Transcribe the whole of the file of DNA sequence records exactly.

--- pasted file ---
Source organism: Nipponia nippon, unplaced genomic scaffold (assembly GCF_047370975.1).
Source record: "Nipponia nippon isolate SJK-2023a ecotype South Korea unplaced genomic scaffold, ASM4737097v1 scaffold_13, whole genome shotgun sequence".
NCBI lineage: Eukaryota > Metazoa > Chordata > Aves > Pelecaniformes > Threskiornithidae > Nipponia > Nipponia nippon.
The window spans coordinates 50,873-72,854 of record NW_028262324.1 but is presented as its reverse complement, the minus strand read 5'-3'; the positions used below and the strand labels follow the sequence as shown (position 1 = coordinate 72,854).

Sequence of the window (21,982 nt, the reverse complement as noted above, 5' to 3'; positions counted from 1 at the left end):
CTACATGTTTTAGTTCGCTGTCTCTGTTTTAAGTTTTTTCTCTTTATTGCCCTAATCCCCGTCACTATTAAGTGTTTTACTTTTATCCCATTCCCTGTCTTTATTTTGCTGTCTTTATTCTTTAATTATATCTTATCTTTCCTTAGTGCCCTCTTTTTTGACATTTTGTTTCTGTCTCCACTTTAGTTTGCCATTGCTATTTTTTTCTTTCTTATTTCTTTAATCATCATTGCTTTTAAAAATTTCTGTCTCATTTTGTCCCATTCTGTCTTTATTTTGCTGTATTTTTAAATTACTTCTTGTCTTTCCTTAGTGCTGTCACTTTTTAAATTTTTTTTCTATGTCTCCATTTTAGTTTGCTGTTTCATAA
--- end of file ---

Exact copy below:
Source organism: Nipponia nippon, unplaced genomic scaffold (assembly GCF_047370975.1).
Source record: "Nipponia nippon isolate SJK-2023a ecotype South Korea unplaced genomic scaffold, ASM4737097v1 scaffold_13, whole genome shotgun sequence".
NCBI lineage: Eukaryota > Metazoa > Chordata > Aves > Pelecaniformes > Threskiornithidae > Nipponia > Nipponia nippon.
The window spans coordinates 50,873-72,854 of record NW_028262324.1 but is presented as its reverse complement, the minus strand read 5'-3'; the positions used below and the strand labels follow the sequence as shown (position 1 = coordinate 72,854).

Sequence of the window (21,982 nt, the reverse complement as noted above, 5' to 3'; positions counted from 1 at the left end):
CTACATGTTTTAGTTCGCTGTCTCTGTTTTAAGTTTTTTCTCTTTATTGCCCTAATCCCCGTCACTATTAAGTGTTTTACTTTTATCCCATTCCCTGTCTTTATTTTGCTGTCTTTATTCTTTAATTATATCTTATCTTTCCTTAGTGCCCTCTTTTTTGACATTTTGTTTCTGTCTCCACTTTAGTTTGCCATTGCTATTTTTTTCTTTCTTATTTCTTTAATCATCATTGCTTTTAAAAATTTCTGTCTCATTTTGTCCCATTCTGTCTTTATTTTGCTGTATTTTTAAATTACTTCTTGTCTTTCCTTAGTGCTGTCACTTTTTAAATTTTTTTTCTATGTCTCCATTTTAGTTTGCTGTTTCATAA